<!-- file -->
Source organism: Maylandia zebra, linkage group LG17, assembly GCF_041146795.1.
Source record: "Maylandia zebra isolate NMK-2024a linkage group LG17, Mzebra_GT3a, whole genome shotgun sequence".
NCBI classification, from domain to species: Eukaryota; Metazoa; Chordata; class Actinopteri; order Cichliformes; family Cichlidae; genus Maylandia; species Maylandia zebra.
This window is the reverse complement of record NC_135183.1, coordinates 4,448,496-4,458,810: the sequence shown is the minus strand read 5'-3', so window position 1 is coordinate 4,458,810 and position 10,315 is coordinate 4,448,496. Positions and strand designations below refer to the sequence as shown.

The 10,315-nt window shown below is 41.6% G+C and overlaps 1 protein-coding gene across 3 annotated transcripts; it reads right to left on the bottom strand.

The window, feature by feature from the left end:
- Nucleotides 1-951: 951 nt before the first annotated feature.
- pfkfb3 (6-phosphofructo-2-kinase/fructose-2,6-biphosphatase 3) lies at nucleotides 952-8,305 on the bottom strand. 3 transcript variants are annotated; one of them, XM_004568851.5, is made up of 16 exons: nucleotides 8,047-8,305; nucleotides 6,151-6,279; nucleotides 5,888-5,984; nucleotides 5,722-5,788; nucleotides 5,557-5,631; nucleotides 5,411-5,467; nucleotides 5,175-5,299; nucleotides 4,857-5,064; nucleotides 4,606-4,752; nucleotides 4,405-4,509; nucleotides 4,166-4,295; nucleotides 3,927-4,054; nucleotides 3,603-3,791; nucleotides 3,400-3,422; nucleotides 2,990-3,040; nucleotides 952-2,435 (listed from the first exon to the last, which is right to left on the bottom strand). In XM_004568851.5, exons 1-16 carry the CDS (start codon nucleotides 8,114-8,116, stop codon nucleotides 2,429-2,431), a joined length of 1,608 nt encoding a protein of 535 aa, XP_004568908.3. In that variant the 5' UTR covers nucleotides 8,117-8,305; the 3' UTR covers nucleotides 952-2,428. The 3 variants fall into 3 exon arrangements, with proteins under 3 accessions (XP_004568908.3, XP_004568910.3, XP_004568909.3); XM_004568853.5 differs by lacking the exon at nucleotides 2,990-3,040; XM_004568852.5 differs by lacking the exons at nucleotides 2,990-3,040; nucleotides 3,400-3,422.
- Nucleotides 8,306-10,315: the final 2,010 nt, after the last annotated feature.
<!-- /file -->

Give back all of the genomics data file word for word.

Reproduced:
Source organism: Maylandia zebra, linkage group LG17, assembly GCF_041146795.1.
Source record: "Maylandia zebra isolate NMK-2024a linkage group LG17, Mzebra_GT3a, whole genome shotgun sequence".
NCBI classification, from domain to species: Eukaryota; Metazoa; Chordata; class Actinopteri; order Cichliformes; family Cichlidae; genus Maylandia; species Maylandia zebra.
This window is the reverse complement of record NC_135183.1, coordinates 4,448,496-4,458,810: the sequence shown is the minus strand read 5'-3', so window position 1 is coordinate 4,458,810 and position 10,315 is coordinate 4,448,496. Positions and strand designations below refer to the sequence as shown.

The 10,315-nt window shown below is 41.6% G+C and overlaps 1 protein-coding gene across 3 annotated transcripts; it reads right to left on the bottom strand.

The window, feature by feature from the left end:
- Nucleotides 1-951: 951 nt before the first annotated feature.
- pfkfb3 (6-phosphofructo-2-kinase/fructose-2,6-biphosphatase 3) lies at nucleotides 952-8,305 on the bottom strand. 3 transcript variants are annotated; one of them, XM_004568851.5, is made up of 16 exons: nucleotides 8,047-8,305; nucleotides 6,151-6,279; nucleotides 5,888-5,984; nucleotides 5,722-5,788; nucleotides 5,557-5,631; nucleotides 5,411-5,467; nucleotides 5,175-5,299; nucleotides 4,857-5,064; nucleotides 4,606-4,752; nucleotides 4,405-4,509; nucleotides 4,166-4,295; nucleotides 3,927-4,054; nucleotides 3,603-3,791; nucleotides 3,400-3,422; nucleotides 2,990-3,040; nucleotides 952-2,435 (listed from the first exon to the last, which is right to left on the bottom strand). In XM_004568851.5, exons 1-16 carry the CDS (start codon nucleotides 8,114-8,116, stop codon nucleotides 2,429-2,431), a joined length of 1,608 nt encoding a protein of 535 aa, XP_004568908.3. In that variant the 5' UTR covers nucleotides 8,117-8,305; the 3' UTR covers nucleotides 952-2,428. The 3 variants fall into 3 exon arrangements, with proteins under 3 accessions (XP_004568908.3, XP_004568910.3, XP_004568909.3); XM_004568853.5 differs by lacking the exon at nucleotides 2,990-3,040; XM_004568852.5 differs by lacking the exons at nucleotides 2,990-3,040; nucleotides 3,400-3,422.
- Nucleotides 8,306-10,315: the final 2,010 nt, after the last annotated feature.